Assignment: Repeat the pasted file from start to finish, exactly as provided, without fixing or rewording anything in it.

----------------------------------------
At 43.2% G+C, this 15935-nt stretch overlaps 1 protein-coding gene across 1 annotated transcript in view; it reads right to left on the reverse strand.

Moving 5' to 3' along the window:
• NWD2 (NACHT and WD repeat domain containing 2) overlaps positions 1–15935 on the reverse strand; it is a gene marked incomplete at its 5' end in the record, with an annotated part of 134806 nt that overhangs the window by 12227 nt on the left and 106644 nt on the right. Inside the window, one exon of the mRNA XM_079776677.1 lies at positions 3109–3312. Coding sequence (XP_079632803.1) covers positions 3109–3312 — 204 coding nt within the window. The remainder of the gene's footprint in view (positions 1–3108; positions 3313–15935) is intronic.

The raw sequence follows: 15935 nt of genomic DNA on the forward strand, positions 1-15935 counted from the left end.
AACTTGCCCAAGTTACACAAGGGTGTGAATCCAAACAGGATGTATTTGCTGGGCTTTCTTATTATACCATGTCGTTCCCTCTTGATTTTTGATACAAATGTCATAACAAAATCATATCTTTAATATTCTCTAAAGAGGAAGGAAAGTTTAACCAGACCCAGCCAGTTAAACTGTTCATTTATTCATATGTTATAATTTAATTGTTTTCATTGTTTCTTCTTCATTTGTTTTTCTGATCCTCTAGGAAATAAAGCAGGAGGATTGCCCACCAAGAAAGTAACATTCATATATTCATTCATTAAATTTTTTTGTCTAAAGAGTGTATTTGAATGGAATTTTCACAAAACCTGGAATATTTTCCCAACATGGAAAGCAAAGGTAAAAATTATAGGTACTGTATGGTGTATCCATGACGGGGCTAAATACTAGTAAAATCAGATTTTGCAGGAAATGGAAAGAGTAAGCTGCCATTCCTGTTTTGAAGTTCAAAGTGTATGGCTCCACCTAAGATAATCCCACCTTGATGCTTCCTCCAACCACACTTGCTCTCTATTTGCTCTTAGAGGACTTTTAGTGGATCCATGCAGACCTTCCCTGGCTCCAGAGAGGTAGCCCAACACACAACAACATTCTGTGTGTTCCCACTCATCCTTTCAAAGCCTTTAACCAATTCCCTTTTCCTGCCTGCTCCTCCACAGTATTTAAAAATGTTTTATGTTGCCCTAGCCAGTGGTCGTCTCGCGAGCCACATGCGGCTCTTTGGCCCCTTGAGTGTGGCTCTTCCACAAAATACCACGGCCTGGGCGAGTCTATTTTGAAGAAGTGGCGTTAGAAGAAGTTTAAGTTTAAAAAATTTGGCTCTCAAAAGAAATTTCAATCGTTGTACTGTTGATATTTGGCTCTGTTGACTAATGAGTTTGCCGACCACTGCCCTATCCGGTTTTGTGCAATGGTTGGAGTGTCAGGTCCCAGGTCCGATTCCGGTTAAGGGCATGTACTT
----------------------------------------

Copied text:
At 43.2% G+C, this 15935-nt stretch overlaps 1 protein-coding gene across 1 annotated transcript in view; it reads right to left on the reverse strand.

Moving 5' to 3' along the window:
• NWD2 (NACHT and WD repeat domain containing 2) overlaps positions 1–15935 on the reverse strand; it is a gene marked incomplete at its 5' end in the record, with an annotated part of 134806 nt that overhangs the window by 12227 nt on the left and 106644 nt on the right. Inside the window, one exon of the mRNA XM_079776677.1 lies at positions 3109–3312. Coding sequence (XP_079632803.1) covers positions 3109–3312 — 204 coding nt within the window. The remainder of the gene's footprint in view (positions 1–3108; positions 3313–15935) is intronic.

The raw sequence follows: 15935 nt of genomic DNA on the forward strand, positions 1-15935 counted from the left end.
AACTTGCCCAAGTTACACAAGGGTGTGAATCCAAACAGGATGTATTTGCTGGGCTTTCTTATTATACCATGTCGTTCCCTCTTGATTTTTGATACAAATGTCATAACAAAATCATATCTTTAATATTCTCTAAAGAGGAAGGAAAGTTTAACCAGACCCAGCCAGTTAAACTGTTCATTTATTCATATGTTATAATTTAATTGTTTTCATTGTTTCTTCTTCATTTGTTTTTCTGATCCTCTAGGAAATAAAGCAGGAGGATTGCCCACCAAGAAAGTAACATTCATATATTCATTCATTAAATTTTTTTGTCTAAAGAGTGTATTTGAATGGAATTTTCACAAAACCTGGAATATTTTCCCAACATGGAAAGCAAAGGTAAAAATTATAGGTACTGTATGGTGTATCCATGACGGGGCTAAATACTAGTAAAATCAGATTTTGCAGGAAATGGAAAGAGTAAGCTGCCATTCCTGTTTTGAAGTTCAAAGTGTATGGCTCCACCTAAGATAATCCCACCTTGATGCTTCCTCCAACCACACTTGCTCTCTATTTGCTCTTAGAGGACTTTTAGTGGATCCATGCAGACCTTCCCTGGCTCCAGAGAGGTAGCCCAACACACAACAACATTCTGTGTGTTCCCACTCATCCTTTCAAAGCCTTTAACCAATTCCCTTTTCCTGCCTGCTCCTCCACAGTATTTAAAAATGTTTTATGTTGCCCTAGCCAGTGGTCGTCTCGCGAGCCACATGCGGCTCTTTGGCCCCTTGAGTGTGGCTCTTCCACAAAATACCACGGCCTGGGCGAGTCTATTTTGAAGAAGTGGCGTTAGAAGAAGTTTAAGTTTAAAAAATTTGGCTCTCAAAAGAAATTTCAATCGTTGTACTGTTGATATTTGGCTCTGTTGACTAATGAGTTTGCCGACCACTGCCCTATCCGGTTTTGTGCAATGGTTGGAGTGTCAGGTCCCAGGTCCGATTCCGGTTAAGGGCATGTACTT